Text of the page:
Note: The following syntax was written using Visual Studio 2010; you would need to change "%VS100COMNTOOLS%" to "%VS90COMNTOOLS%" for Visual Studio 2008 or "%VS110COMNTOOLS%" for Visual Studio 2012.

Pre-build Commands:

net stop ftpsvc

call "%VS100COMNTOOLS%\vsvars32.bat">nul

cd /d "$(TargetDir)"

gacutil.exe /uf "$(TargetName)"

for /f "usebackq tokens=1,2* delims=," %%a in (`tasklist /fi "MODULES eq Microsoft.Web.FtpServer.*" /fi "IMAGENAME eq DLLHOST.EXE" /fo csv ^| find /i "dllhost.exe"`) do taskkill /f /pid %%b

Post-build Commands:

call "%VS100COMNTOOLS%\vsvars32.bat">nul

gacutil.exe /if "$(TargetPath)"

net start ftpsvc

The syntax is a little tricky for the FOR statement, so be carefully when typing or copying/pasting that into your projects. For example, you need to make sure that all of the code from the FOR statement through the TASKKILL command are on the same line in your project's properties.

When you compile your provider, Visual Studio should display something like the following:

------ Rebuild All started: Project: FtpBlogEngineNetAuthentication, Configuration: Release Any CPU ------
The Microsoft FTP Service service is stopping.
The Microsoft FTP Service service was stopped successfully.

Microsoft (R) .NET Global Assembly Cache Utility. Version 4.0.30319.1
Copyright (c) Microsoft Corporation. All rights reserved.

Assembly: FtpBlogEngineNetAuthentication, Version=, Culture=neutral, PublicKeyToken=426f62526f636b73, processorArchitecture=MSIL
Uninstalled: FtpBlogEngineNetAuthentication, Version=, Culture=neutral, PublicKeyToken=426f62526f636b73, processorArchitecture=MSIL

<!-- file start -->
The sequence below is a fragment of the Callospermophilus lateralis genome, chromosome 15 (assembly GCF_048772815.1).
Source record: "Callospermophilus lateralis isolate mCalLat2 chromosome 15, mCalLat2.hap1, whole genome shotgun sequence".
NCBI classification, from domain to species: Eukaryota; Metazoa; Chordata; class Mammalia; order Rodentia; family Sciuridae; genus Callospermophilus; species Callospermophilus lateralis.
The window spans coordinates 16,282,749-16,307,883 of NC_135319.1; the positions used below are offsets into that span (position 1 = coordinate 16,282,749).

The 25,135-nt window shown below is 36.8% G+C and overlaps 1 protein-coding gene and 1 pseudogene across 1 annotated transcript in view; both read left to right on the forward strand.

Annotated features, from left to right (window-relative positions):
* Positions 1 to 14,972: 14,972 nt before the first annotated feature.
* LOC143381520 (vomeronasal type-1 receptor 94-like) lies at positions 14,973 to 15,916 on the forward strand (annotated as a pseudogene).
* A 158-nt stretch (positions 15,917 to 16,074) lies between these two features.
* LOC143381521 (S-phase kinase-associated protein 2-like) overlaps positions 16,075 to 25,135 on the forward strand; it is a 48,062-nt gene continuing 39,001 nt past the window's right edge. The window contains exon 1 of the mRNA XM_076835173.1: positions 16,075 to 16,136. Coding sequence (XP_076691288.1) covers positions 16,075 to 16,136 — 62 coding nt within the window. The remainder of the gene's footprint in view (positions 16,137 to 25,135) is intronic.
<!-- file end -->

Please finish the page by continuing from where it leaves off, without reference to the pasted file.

Number of assemblies uninstalled = 1
Number of failures = 0
SUCCESS: The process with PID 12656 has been terminated.
FtpBlogEngineNetAuthentication -> C:\Users\dude\Documents\Visual Studio 2010\Projects\FtpBlogEngineNetAuthentication\FtpBlogEngineNetAuthentication\bin\Release\FtpBlogEngineNetAuthentication.dll
Microsoft (R) .NET Global Assembly Cache Utility. Version 4.0.30319.1
Copyright (c) Microsoft Corporation. All rights reserved.

Assembly successfully added to the cache
The Microsoft FTP Service service is starting.
The Microsoft FTP Service service was started successfully.

========== Rebuild All: 1 succeeded, 0 failed, 0 skipped ==========

If you analyze the output from the build process, you will see that the commands in my earlier samples stopped the FTP service, removed the existing assembly from the GAC, terminated any orphaned DLLHOST.EXE processes, registered the newly-built DLL in the GAC, and then restarted the FTP service.

By utilizing these pre-build/post-build commands, I have been able to work around situations where a DLLHOST.EXE process is being orphaned and caching old assemblies in memory.

Note: This blog was originally posted at http://blogs.msdn.com/robert_mcmurray/